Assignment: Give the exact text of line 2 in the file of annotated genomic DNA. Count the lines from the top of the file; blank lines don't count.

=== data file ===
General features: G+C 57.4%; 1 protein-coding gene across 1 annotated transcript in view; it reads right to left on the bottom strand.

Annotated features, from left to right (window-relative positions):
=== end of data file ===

Annotated features, from left to right (window-relative positions):